29 May 2013

Tanager Window-Strike Species No. 100 at Omaha

A dead Summer Tanager at the Omaha-Douglas Civic Center is the 100th species found in association with known window-bird strikes in eastern Omaha. The carcass of a first year male, despite being found soggy and forlorn on the west side of the building, at the south end in a corner of the plaza, was nonetheless colorful with subtle hues of red and yellow, with features of its plumage instantly indicative. Based upon its degraded condition, the fatality probably occurred May 27th, though it was not found until the 28th. The former bit of wildbird life was placed into my personal bird-carrier bag, hung on the bicycle frame, and later disposed of at a natural place, rather than getting tossed, indifferently into some container full of human's trash.

The first hours of Monday morning were too rainy, based upon rain drops on the roof and radar perspective, for the usual survey as done along a regular route, via numerous and nearly continuous rotations of bicycle pedals; excluding the downhill parts of the route. This is the second recent morning where a survey was not done, due to the current rainy and stormy cycle of weather.

Also found Tuesday morning were a couple of Least Flycatchers at the CenturyLink Center Omaha (one soggy dead carcass and one disabled bird moved to a safer space). A soggy Tennessee Warbler and female Baltimore Oriole, both lingering carcasses, were at the west side of the Omaha Public Power District Energy Plaza, a few feet south of the buildings' west entrance. The latter two were probably also from the 27th.

This morning's outing was not very smooth because of an especially obvious defect of my transportation. A side of the rear wheel rim of the bicycle split, so when the tire had correct pressure, a metallic bulge meant the brake pad hit the brake pad, causing the wheel to jump and then jerk when using the rear brake. Nothing was smooth and it was also noisy, and a complete bother. Add to this, that when walking, the tire would often stop revolving when it got stuck at the four-inch long bulge, which only stuck out about a quarter of an inch which was however enough to cause the wheel to not turn and drag along the surface, whether it was sidewalk, grass or mud on this Tuesday. The whole situation was a negative diversion, resulting in many words better left ignored for the day!

The situation was profoundly obvious in a negative manner, just a short time later, while going about Carter Lake and Levi Carter Park on another morning bird survey, because winds were finally light in the early a.m. Despite the vexing mechanics, it was nice to prominently see a live Scarlet Tanager along the southeast shoreline of the lake, its red-and-black plumage obvious, among the arboreal realm. This was a new addition to the species recorded among the spaces at this place.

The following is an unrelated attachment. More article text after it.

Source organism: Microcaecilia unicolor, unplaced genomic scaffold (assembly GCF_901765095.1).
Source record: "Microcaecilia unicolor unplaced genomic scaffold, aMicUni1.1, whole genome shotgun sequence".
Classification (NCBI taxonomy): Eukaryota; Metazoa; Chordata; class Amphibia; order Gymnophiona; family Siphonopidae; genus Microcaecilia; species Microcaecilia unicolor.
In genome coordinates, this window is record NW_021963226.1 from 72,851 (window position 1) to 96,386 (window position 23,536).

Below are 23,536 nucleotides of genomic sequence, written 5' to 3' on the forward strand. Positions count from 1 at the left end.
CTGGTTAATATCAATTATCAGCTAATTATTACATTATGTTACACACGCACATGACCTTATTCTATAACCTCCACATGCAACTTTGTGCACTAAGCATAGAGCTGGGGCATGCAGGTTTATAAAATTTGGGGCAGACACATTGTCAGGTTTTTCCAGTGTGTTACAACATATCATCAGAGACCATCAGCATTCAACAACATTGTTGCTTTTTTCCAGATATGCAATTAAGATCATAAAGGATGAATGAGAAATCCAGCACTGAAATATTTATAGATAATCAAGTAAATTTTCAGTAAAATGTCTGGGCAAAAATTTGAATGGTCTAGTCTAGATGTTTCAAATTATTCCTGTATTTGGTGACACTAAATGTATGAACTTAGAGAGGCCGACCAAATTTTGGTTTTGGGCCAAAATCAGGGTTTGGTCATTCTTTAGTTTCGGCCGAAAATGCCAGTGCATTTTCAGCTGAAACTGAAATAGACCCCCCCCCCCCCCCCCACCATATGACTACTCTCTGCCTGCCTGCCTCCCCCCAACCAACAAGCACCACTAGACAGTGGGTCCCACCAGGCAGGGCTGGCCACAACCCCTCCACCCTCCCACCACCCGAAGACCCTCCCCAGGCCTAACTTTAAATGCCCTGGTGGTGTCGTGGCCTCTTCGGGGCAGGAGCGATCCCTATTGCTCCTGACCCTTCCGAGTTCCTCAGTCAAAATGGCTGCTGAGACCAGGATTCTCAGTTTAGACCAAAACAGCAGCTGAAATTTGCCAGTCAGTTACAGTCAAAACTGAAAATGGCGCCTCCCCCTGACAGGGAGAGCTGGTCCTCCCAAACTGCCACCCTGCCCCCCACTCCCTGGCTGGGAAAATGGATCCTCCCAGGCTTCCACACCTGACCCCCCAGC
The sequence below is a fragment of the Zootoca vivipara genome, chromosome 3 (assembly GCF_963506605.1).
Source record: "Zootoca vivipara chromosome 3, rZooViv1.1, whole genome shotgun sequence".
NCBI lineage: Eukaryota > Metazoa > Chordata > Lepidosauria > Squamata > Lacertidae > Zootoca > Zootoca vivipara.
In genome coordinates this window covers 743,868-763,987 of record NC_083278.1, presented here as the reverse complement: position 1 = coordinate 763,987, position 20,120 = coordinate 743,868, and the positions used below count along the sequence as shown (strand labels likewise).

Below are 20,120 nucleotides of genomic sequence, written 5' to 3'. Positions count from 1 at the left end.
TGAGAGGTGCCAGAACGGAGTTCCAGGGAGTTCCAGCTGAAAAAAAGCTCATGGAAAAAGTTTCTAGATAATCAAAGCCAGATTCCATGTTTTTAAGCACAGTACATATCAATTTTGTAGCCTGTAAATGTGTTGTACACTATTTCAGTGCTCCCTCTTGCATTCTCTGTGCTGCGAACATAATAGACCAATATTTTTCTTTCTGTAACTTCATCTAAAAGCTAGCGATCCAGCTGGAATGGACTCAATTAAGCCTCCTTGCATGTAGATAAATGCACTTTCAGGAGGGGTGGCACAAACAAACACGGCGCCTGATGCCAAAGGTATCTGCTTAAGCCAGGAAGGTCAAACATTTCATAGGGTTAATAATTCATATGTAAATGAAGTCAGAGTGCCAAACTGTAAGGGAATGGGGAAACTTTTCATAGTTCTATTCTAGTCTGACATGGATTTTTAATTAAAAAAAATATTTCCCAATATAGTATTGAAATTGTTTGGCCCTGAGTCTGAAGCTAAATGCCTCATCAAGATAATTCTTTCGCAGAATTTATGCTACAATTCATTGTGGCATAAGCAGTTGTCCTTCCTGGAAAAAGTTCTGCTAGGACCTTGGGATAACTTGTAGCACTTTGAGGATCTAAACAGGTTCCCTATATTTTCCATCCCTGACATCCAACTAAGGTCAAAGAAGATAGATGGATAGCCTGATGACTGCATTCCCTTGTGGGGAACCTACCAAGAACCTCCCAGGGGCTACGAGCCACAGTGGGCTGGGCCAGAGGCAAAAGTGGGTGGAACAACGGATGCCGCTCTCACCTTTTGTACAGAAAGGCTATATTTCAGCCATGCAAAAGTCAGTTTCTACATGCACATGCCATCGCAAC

Later, back at the house after an unknown multitude of pedals on a muggy morning where blue skies eventually replaced the clouds, and after removing the wheel, removing the tire and tube, some prying efforts were tried with a tool. The attempt to force the metal back into proper alignment was unsuccessful, though it did seem that the rim lines were suitably aligned. Once the tire, under pressure and back in place on the bicycle frame, and the wheel was turned to determine it if was suitable for riding, it became obvious real soon that there was no improvement. The only result was dirty fingers, that had to be scrubbed clean at the kitchen sink.

It's time, again, for the well-worn Giant — that would be the model type — to get taken to the Walnut Hill bicycle shop for installation of a new rim. This had been planned to get done in a few days, because of at least five broken spokes, but the newly found break has moved forward the day to get the ride repaired. Now more than 25 years old, the frame and handlebars of this essential and omnipresent feature of so-many city travels is likely the only remaining original parts.

There will be many more rides upon its two wheels (which still needs new handle grips, a front tire, and a seat). Perhaps, maybe, in the future there might will be a new cycle, one of them with the big wheels, fewer gears, a really comfortable seat and smooth in all of its operations, and most importantly, without the need for repairs!

While walking back from delivering the bicycle, a small plastic bag of recyclable cans and plastic was picked from along the dirty Omaha Streets. Another was also filled to overflowing on the walk back — along a different route — to pick up the bicycle once the repair was completed.

Plastic trash removed from Omaha streets so it could be recycled.